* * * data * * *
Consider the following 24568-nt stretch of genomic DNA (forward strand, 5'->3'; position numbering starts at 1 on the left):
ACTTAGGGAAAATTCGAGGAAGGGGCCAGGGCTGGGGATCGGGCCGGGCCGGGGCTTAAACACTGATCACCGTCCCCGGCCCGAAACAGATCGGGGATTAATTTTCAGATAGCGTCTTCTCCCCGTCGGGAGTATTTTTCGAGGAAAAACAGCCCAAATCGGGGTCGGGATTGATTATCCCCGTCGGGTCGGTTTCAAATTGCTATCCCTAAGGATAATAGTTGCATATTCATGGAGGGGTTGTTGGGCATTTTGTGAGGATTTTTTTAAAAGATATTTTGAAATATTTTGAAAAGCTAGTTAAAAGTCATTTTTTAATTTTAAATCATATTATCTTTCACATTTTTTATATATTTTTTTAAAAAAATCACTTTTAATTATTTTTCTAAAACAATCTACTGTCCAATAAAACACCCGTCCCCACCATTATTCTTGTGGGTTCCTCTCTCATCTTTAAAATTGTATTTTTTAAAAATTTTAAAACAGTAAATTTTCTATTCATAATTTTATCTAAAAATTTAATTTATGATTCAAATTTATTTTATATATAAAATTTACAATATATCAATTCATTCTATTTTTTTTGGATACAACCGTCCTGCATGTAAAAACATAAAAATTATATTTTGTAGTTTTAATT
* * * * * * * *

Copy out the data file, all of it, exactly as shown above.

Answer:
Consider the following 24568-nt stretch of genomic DNA (forward strand, 5'->3'; position numbering starts at 1 on the left):
ACTTAGGGAAAATTCGAGGAAGGGGCCAGGGCTGGGGATCGGGCCGGGCCGGGGCTTAAACACTGATCACCGTCCCCGGCCCGAAACAGATCGGGGATTAATTTTCAGATAGCGTCTTCTCCCCGTCGGGAGTATTTTTCGAGGAAAAACAGCCCAAATCGGGGTCGGGATTGATTATCCCCGTCGGGTCGGTTTCAAATTGCTATCCCTAAGGATAATAGTTGCATATTCATGGAGGGGTTGTTGGGCATTTTGTGAGGATTTTTTTAAAAGATATTTTGAAATATTTTGAAAAGCTAGTTAAAAGTCATTTTTTAATTTTAAATCATATTATCTTTCACATTTTTTATATATTTTTTTAAAAAAATCACTTTTAATTATTTTTCTAAAACAATCTACTGTCCAATAAAACACCCGTCCCCACCATTATTCTTGTGGGTTCCTCTCTCATCTTTAAAATTGTATTTTTTAAAAATTTTAAAACAGTAAATTTTCTATTCATAATTTTATCTAAAAATTTAATTTATGATTCAAATTTATTTTATATATAAAATTTACAATATATCAATTCATTCTATTTTTTTTGGATACAACCGTCCTGCATGTAAAAACATAAAAATTATATTTTGTAGTTTTAATT